This project proposes a multi-level resilience-based transportation asset management framework using Bayesian network. The framework is aimed at (a) measuring transportation network resilience at multiple management levels (e.g., project, network and enterprise levels), (b) tracking and quantifying uncertainties existing at every level so as to effectively manage uncertainties in assessing the overall network resilience, (c) determining the optimal combination of inspection/monitoring techniques based on Value of Information, and (d) providing the optimal allocation of budgets to multiple pre- and post-disaster resilience-enhancing strategies.

The project will provide decision-makers (e.g., state DOT risk managers, executives, and program and project managers) with several analytical models, including (a) component-level time-dependent reliability analysis and its updating procedure based on different types of inspection and monitoring techniques; (b) network analysis which can incorporate both the robustness of components and the adaptive capacity of a network; (c) Bayesian-network-based resilience assessment model that evaluates each resilience capacity at multiple transportation management system levels and quantifies uncertainty at every assessment stage; and (d) asset management strategies by disaggregating resilience into the three resilience capacities using backward simulation. The framework itself and such analytical models can be implemented in risk-/resilience-based transportation asset management. Moreover, this project can be extended to develop a Python interactive tool, which is designed to enable transportation agencies to understand how the research findings can be easily and successfully implemented in improving the resilience of their transportation system.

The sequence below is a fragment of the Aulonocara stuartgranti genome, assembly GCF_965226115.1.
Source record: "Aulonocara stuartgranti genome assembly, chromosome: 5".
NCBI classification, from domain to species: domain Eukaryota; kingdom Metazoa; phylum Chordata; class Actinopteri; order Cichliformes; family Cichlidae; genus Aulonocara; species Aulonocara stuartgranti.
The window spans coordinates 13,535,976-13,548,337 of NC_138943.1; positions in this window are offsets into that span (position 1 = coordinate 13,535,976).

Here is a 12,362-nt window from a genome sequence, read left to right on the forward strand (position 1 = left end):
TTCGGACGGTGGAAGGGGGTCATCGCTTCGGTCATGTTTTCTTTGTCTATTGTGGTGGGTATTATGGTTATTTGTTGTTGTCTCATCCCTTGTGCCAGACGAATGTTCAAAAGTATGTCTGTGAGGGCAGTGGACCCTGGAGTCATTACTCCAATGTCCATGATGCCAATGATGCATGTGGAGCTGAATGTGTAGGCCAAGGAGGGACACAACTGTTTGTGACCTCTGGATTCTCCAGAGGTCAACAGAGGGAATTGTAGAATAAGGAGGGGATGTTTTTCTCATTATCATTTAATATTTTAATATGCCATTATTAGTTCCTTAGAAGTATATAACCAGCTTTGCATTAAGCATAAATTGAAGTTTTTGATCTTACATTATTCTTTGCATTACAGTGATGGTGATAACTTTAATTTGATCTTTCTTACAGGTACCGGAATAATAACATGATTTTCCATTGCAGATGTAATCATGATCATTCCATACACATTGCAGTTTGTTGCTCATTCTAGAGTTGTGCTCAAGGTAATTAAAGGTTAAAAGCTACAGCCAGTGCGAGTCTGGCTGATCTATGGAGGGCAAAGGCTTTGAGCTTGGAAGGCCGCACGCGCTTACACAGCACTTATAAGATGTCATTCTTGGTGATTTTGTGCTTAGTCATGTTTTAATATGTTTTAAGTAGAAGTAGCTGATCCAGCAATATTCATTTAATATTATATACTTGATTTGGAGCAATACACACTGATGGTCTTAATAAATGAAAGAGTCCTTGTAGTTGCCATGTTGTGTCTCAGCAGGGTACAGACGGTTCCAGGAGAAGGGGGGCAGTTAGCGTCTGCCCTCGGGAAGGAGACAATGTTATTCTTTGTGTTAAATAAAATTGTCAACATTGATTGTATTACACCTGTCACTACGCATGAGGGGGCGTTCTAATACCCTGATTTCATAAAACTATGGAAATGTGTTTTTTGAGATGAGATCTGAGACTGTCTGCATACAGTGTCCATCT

Impacts/Benefits

More Details

Visuals

Ji Yun Li, PI

Dr. Ji Yun Lee is an Assistant Professor in the Department of Civil and Environmental Engineering at Washington State University (WSU). Prior to joining WSU in 2017, Dr. Lee served as a Postdoctoral Scholar in the Department of Civil and Environmental Engineering at the University of California, Los Angeles (2016-2017) and a Visiting Faculty in the Department of Civil, Environmental and Construction Engineering at the of Central Florida (2015-2016). She received her Ph.D. (2015) in Civil Engineering from the Georgia Institute of Technology, her M.S. (2011) in Civil Engineering from Stanford University, and her B.S. (2009) in Architectural Engineering from Korea University. Her research experience and interests lie in the general field of structural reliability and risk assessment of civil infrastructure systems and supply chain network exposed to extreme events, risk-informed decision-making, and infrastructure/community resilience.